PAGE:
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Am Fam Physician. 2022;106(1):87-88

Author disclosure: No relevant financial relationships.

Clinical Question

Does exercise during pregnancy decrease the risk of developing hypertensive disorders of pregnancy?

Evidence-Based Answer

Exercise regimens initiated early in pregnancy and performed consistently are an effective way to reduce a patient’s risk of developing gestational hypertension and preeclampsia. (Strength of Recommendation [SOR]: A, meta-analysis of randomized controlled trials [RCTs].) Aerobic exercise regimens initiated early in pregnancy and performed for at least 30 minutes three to four times per week reduce a patient’s risk of developing hypertensive disorders of pregnancy. (SOR: A, meta-analysis of RCTs.)

Evidence Summary

A 2018 systematic review and meta-analysis that included 106 unique RCTs and 273,182 pregnant patients analyzed the protective effect of exercise on preventing gestational hypertension and preeclampsia during pregnancy.1 A pooled estimate from 22 of the RCTs with exercise-only interventions included in the meta-analysis (n = 5,316) found a 39% reduction in the odds of developing gestational hypertension (number needed to treat [NNT] = 63; Table 113). Another pooled estimate from 15 of the RCTs (n = 3,322) showed 41% lower odds of developing preeclampsia in the exercise-only intervention group vs. control groups that did not exercise (NNT = 93). A meta-regression analysis suggested that as little as 25 minutes of exercise three days per week could provide the above benefits.

InterventionDiseaseNumber of studies (patients)OR or RR (95% CI)NNT
Aerobic, strength, or flexibility training (exercise only), 10 to 90 minutes per session, 1 to 7 days per week1 Gestational hypertension
22 (5,316)
15 (3,322)
OR = 0.61 (0.43 to 0.85)
OR = 0.59 (0.37 to 0.94)
Aerobic exercise regimen2 Gestational hypertensive disorders
Gestational hypertension
7 (2,517)
16 (4,641)
RR = 0.70 (0.53 to 0.83)
RR = 0.54 (0.40 to 0.74)
Aerobic exercise, 30 to 90 minutes per session, 3 to 4 times per week3 Gestational hypertensive disorders3 (1,305)RR = 0.21 (0.09 to 0.45)22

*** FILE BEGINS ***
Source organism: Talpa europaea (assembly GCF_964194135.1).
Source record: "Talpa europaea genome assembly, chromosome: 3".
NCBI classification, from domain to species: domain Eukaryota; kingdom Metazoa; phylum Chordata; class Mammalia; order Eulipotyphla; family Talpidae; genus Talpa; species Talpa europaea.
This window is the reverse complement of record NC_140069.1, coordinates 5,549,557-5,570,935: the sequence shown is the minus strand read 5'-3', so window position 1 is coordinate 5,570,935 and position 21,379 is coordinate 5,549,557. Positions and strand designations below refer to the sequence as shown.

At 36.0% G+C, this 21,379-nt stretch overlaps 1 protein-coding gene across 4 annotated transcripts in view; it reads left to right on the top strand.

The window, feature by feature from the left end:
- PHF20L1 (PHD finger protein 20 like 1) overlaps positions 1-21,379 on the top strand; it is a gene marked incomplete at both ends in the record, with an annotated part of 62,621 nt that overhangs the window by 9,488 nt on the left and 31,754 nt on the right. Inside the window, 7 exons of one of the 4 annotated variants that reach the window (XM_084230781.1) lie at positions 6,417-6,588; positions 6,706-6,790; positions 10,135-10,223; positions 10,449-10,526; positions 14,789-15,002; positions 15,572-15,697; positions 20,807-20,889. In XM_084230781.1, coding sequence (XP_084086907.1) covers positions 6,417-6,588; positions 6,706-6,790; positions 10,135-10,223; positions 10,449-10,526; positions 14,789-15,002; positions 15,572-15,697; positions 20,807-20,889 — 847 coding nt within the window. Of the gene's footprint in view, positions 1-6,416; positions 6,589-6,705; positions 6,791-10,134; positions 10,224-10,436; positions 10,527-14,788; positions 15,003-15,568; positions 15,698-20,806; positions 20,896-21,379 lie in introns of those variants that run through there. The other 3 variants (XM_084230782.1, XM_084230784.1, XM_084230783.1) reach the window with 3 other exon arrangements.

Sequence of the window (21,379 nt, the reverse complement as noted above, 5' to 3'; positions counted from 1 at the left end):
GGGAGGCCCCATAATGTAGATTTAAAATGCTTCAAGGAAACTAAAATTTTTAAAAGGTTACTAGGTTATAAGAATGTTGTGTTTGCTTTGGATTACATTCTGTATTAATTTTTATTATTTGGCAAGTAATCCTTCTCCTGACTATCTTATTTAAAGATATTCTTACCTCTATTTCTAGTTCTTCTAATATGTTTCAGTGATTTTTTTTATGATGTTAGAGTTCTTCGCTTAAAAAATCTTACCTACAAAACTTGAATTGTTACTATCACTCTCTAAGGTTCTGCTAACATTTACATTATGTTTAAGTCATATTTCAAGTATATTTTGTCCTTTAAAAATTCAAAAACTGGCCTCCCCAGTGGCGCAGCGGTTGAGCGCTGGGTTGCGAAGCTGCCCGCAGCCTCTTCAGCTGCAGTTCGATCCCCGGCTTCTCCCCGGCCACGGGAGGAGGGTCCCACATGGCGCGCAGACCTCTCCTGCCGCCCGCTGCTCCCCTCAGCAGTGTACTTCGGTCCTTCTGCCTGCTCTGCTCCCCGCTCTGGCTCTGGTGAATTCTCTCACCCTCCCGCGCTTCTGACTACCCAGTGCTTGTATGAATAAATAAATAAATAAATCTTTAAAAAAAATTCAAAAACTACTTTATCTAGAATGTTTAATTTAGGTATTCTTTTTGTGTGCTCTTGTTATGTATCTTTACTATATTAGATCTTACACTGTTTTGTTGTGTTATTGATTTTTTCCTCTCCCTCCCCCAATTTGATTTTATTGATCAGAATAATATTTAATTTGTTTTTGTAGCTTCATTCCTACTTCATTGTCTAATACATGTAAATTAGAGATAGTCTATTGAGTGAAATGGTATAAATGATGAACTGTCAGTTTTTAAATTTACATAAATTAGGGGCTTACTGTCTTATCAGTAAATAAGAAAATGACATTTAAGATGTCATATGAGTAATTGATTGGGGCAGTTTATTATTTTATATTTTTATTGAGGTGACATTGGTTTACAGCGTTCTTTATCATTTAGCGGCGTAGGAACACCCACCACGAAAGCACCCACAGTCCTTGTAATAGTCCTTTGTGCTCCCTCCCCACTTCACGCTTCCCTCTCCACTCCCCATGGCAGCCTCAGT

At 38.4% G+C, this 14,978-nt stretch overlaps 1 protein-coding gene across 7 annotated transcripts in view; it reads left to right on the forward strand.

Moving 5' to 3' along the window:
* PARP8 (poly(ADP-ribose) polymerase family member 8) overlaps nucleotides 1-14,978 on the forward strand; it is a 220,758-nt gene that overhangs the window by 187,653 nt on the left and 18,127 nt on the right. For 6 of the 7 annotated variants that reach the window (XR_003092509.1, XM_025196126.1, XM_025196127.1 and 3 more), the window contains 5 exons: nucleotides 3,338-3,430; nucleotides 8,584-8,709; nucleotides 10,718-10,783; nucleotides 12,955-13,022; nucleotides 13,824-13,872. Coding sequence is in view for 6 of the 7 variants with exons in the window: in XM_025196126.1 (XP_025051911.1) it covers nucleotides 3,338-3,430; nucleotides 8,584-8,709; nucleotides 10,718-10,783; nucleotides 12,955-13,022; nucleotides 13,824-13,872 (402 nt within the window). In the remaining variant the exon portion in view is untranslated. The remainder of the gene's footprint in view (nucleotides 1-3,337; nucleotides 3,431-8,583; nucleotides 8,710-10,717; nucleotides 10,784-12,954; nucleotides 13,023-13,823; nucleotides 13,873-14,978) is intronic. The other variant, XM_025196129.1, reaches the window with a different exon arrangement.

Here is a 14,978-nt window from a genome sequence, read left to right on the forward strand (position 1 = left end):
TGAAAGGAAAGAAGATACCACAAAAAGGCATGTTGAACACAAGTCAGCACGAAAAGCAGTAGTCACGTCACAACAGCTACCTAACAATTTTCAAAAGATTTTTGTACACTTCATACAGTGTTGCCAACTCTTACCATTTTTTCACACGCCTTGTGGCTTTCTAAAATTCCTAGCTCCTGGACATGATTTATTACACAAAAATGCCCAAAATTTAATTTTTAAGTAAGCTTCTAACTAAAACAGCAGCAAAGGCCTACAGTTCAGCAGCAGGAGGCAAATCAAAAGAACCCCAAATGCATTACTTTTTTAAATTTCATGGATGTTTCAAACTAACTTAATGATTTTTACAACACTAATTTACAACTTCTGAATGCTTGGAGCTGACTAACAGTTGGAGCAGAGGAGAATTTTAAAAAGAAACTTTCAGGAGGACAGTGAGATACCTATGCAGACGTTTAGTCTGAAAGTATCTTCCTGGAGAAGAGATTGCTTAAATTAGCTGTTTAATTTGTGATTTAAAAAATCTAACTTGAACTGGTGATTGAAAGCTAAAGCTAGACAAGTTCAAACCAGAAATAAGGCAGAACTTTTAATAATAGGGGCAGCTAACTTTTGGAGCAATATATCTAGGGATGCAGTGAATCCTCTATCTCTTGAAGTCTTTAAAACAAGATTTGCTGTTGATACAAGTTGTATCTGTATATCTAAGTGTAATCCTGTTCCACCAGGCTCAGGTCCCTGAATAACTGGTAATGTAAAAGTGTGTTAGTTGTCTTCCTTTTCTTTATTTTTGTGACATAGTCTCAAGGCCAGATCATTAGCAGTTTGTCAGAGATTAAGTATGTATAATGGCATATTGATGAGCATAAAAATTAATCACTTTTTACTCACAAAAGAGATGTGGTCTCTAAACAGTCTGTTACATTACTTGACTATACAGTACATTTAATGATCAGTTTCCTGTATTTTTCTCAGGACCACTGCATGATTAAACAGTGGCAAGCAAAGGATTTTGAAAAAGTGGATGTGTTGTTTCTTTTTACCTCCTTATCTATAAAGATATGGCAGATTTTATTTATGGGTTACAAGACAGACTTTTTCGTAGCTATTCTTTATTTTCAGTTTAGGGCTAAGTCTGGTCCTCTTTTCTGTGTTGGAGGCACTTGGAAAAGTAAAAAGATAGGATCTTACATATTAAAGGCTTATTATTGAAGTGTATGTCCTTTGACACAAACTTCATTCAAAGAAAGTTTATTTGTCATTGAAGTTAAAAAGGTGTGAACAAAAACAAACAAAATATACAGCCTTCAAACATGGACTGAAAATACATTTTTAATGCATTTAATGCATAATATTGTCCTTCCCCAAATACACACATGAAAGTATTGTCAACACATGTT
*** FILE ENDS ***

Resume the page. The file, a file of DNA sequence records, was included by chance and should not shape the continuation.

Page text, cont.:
A 2017 systematic review and meta-analysis of 17 RCTs (N = 5,075) from the United States and Europe evaluated the effect of aerobic exercise interventions on gestational hypertensive disorders, defined as gestational hypertension or preeclampsia.2 Pregnant patients who engaged in an average of 30 to 60 minutes of aerobic exercise two to seven times per week (starting early in pregnancy through 35 weeks’ gestation) were found to have a 30% lower risk of gestational hypertensive disorders (NNT = 39; seven studies; n = 2,517) and a 46% lower risk of gestational hypertension (NNT = 48; 16 studies; n = 4,641). Subgroup analyses comparing trials of only aerobic exercise vs. no aerobic exercise found significantly lower risk of gestational hypertensive disorders (relative risk [RR] = 0.39; 95% CI, 0.20 to 0.73).

A 2016 systematic review and meta-analysis of 2,059 patients in the United States determined that exercise during pregnancy does not impact preterm birth rates (4.5% vs. 4.4% in the control group; RR = 1.01; 95% CI, 0.68 to 1.50).3 A secondary outcome showed that the exercise group had a significantly lower incidence of gestational hypertensive disorders compared with the control group (1.0% vs. 5.6%; RR = 0.21; NNT = 22). Data on gestational hypertensive disorder outcomes were reported by only three of the nine RCTs, which included a total of 1,305 sedentary pregnant patients who were randomized to exercise vs. no exercise before 23 weeks’ gestation. The exercise group engaged in 30 to 90 minutes of aerobic exercise three or four times weekly for 10 weeks.

Recommendations From Others

In 2020, the American College of Obstetricians and Gynecologists updated their committee opinion on exercise during pregnancy.4 The committee opinion states: “Physical activity and exercise in pregnancy are associated with minimal risks and have been shown to benefit most women, although some modification to exercise routines may be necessary because of normal anatomic and physiologic changes and fetal requirements.” It also notes that “additional research is needed to study the effects of exercise on pregnancy-specific conditions and outcomes and to clarify further … the optimal type, frequency, and intensity of exercise.”4

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Clinical Inquiries provides answers to questions submitted by practicing family physicians to the Family Physicians Inquiries Network (FPIN). Members of the network select questions based on their relevance to family medicine. Answers are drawn from an approved set of evidence-based resources and undergo peer review. The strength of recommendations and the level of evidence for individual studies are rated using criteria developed by the Evidence-Based Medicine Working Group (

The complete database of evidence-based questions and answers is copyrighted by FPIN. If interested in submitting questions or writing answers for this series, go to or email:

This series is coordinated by John E. Delzell Jr., MD, MSPH, associate medical editor.

A collection of FPIN’s Clinical Inquiries published in AFP is available at

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